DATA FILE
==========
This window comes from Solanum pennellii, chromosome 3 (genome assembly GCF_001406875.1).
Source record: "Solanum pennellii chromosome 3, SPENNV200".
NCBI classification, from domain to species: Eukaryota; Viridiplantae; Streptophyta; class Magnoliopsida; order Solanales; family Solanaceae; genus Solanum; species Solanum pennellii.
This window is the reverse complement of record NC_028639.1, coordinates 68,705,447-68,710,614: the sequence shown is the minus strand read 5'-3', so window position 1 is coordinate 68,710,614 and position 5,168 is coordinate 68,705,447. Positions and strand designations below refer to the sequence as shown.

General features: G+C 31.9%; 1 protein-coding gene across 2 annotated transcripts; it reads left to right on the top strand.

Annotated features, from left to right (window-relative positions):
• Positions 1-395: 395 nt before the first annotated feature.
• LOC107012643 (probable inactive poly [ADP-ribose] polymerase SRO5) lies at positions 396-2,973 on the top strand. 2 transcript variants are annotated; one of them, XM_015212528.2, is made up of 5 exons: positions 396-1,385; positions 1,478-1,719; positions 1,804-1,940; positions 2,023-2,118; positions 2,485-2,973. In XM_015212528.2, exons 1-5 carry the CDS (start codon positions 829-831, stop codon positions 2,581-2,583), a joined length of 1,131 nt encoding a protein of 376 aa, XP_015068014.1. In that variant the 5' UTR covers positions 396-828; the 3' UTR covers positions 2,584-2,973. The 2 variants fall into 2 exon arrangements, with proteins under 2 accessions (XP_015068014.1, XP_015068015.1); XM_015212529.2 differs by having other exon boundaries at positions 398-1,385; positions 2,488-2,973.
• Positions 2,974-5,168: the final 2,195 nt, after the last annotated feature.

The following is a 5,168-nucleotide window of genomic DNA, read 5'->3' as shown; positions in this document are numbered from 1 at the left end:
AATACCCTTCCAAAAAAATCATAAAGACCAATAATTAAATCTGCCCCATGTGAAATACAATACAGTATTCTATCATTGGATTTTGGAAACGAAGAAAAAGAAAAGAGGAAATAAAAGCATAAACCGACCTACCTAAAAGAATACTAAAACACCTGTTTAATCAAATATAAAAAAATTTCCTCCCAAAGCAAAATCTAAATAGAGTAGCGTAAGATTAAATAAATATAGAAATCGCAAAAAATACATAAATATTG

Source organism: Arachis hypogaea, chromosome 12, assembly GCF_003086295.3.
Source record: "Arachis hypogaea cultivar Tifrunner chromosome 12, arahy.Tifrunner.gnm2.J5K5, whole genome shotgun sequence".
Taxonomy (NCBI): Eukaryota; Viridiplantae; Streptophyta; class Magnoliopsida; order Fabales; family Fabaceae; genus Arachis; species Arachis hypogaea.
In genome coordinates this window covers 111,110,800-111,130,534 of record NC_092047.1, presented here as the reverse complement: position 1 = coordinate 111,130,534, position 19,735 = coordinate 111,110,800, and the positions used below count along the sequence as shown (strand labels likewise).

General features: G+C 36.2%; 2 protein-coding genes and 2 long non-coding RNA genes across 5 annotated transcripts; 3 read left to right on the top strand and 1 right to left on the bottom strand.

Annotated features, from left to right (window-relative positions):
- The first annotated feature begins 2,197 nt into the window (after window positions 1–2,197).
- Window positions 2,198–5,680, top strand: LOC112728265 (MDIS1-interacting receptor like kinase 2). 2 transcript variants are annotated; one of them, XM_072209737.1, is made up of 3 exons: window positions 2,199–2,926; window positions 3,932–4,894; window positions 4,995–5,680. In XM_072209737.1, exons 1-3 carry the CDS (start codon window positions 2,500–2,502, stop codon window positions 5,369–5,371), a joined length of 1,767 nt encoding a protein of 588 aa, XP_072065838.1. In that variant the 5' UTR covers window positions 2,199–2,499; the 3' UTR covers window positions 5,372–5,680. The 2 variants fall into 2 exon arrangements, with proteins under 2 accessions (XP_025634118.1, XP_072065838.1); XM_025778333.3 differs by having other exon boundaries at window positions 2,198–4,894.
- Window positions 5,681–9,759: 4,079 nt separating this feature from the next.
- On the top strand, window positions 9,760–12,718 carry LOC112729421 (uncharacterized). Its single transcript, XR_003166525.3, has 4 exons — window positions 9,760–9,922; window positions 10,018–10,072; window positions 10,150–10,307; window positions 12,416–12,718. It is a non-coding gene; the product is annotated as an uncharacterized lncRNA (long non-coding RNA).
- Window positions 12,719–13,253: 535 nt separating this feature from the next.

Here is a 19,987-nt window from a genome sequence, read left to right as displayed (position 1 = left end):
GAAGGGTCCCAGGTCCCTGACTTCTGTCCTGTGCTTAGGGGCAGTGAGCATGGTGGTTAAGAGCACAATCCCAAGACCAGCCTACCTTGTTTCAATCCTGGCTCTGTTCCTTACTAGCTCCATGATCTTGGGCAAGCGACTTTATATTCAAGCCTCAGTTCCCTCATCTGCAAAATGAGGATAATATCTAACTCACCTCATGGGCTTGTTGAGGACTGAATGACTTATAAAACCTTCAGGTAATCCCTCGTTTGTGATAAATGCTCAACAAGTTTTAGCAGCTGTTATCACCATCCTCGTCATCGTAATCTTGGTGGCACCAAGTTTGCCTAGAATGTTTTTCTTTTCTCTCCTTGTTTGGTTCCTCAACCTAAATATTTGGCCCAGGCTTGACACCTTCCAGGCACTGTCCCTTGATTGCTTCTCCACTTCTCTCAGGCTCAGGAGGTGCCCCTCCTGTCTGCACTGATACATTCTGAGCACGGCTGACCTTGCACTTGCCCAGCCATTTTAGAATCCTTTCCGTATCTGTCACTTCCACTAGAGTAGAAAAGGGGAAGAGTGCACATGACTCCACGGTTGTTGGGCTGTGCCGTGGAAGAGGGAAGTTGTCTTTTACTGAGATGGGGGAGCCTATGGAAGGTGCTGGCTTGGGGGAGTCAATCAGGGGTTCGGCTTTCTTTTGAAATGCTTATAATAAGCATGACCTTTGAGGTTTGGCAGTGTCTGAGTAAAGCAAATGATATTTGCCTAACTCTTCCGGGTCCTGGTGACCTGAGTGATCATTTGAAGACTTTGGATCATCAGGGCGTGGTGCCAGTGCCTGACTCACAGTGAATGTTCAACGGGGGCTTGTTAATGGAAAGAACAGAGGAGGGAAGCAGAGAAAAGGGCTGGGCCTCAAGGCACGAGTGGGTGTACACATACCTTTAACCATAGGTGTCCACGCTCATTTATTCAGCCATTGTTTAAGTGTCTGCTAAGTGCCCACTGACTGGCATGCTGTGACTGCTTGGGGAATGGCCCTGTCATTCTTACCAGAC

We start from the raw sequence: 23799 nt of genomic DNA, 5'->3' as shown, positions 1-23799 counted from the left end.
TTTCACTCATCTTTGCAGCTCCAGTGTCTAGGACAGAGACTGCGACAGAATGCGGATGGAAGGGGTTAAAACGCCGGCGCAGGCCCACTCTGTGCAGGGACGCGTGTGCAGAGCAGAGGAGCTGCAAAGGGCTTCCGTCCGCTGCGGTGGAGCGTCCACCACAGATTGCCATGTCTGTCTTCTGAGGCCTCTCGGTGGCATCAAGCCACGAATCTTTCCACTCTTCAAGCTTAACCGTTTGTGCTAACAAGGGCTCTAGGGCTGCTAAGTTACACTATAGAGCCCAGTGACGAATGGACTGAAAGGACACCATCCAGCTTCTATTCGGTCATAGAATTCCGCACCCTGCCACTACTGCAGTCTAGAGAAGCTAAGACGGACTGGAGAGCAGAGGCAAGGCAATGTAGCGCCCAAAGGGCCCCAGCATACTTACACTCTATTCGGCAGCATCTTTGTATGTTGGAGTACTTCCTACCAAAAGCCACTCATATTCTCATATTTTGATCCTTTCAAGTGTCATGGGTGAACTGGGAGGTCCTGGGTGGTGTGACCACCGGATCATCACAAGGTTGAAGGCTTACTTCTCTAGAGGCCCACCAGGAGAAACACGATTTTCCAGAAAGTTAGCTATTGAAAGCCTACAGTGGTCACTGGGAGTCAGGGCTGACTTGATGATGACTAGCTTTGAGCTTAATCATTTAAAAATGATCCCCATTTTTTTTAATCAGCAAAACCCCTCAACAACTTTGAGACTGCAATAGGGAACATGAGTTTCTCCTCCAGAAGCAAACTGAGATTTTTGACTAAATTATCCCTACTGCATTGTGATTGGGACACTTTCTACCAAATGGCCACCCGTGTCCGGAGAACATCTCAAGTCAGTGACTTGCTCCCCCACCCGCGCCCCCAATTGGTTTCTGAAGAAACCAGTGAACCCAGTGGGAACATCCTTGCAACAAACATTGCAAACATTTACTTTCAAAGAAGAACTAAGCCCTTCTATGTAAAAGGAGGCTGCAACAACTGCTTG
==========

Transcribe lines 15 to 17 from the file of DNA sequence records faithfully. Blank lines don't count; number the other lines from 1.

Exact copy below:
In genome coordinates this window covers 111,110,800-111,130,534 of record NC_092047.1, presented here as the reverse complement: position 1 = coordinate 111,130,534, position 19,735 = coordinate 111,110,800, and the positions used below count along the sequence as shown (strand labels likewise).

General features: G+C 36.2%; 2 protein-coding genes and 2 long non-coding RNA genes across 5 annotated transcripts; 3 read left to right on the top strand and 1 right to left on the bottom strand.

Annotated features, from left to right (window-relative positions):